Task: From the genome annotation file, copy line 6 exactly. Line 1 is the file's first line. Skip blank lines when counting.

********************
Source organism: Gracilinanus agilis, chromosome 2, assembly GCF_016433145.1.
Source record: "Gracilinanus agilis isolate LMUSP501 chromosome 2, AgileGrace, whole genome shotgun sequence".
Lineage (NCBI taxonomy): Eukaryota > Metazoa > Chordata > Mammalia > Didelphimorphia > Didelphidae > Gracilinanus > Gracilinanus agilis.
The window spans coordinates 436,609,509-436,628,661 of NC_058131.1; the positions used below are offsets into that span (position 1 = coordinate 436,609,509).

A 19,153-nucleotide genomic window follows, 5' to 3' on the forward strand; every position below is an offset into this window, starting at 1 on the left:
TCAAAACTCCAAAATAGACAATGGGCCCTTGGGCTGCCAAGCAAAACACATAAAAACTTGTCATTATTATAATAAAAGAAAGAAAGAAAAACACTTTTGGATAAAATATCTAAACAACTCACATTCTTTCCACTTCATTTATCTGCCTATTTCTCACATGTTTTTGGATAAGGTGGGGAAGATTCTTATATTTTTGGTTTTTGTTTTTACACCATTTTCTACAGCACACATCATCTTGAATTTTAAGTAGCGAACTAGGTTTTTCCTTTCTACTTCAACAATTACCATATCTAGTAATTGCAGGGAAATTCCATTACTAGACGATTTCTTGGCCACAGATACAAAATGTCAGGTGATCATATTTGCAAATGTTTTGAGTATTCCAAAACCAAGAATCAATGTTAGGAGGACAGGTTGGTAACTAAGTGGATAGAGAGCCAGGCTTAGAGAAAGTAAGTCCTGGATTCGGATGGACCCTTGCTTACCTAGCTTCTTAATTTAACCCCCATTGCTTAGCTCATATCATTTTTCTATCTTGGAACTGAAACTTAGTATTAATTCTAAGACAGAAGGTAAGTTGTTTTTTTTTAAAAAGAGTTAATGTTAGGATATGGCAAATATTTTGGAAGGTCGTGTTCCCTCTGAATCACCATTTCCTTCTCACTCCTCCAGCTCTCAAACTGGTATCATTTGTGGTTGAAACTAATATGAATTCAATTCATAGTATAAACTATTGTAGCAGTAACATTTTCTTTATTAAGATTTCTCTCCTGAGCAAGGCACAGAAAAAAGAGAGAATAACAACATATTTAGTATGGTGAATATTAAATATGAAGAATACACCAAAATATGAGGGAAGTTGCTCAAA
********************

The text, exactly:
TCAAAACTCCAAAATAGACAATGGGCCCTTGGGCTGCCAAGCAAAACACATAAAAACTTGTCATTATTATAATAAAAGAAAGAAAGAAAAACACTTTTGGATAAAATATCTAAACAACTCACATTCTTTCCACTTCATTTATCTGCCTATTTCTCACATGTTTTTGGATAAGGTGGGGAAGATTCTTATATTTTTGGTTTTTGTTTTTACACCATTTTCTACAGCACACATCATCTTGAATTTTAAGTAGCGAACTAGGTTTTTCCTTTCTACTTCAACAATTACCATATCTAGTAATTGCAGGGAAATTCCATTACTAGACGATTTCTTGGCCACAGATACAAAATGTCAGGTGATCATATTTGCAAATGTTTTGAGTATTCCAAAACCAAGAATCAATGTTAGGAGGACAGGTTGGTAACTAAGTGGATAGAGAGCCAGGCTTAGAGAAAGTAAGTCCTGGATTCGGATGGACCCTTGCTTACCTAGCTTCTTAATTTAACCCCCATTGCTTAGCTCATATCATTTTTCTATCTTGGAACTGAAACTTAGTATTAATTCTAAGACAGAAGGTAAGTTGTTTTTTTTTAAAAAGAGTTAATGTTAGGATATGGCAAATATTTTGGAAGGTCGTGTTCCCTCTGAATCACCATTTCCTTCTCACTCCTCCAGCTCTCAAACTGGTATCATTTGTGGTTGAAACTAATATGAATTCAATTCATAGTATAAACTATTGTAGCAGTAACATTTTCTTTATTAAGATTTCTCTCCTGAGCAAGGCACAGAAAAAAGAGAGAATAACAACATATTTAGTATGGTGAATATTAAATATGAAGAATACACCAAAATATGAGGGAAGTTGCTCAAA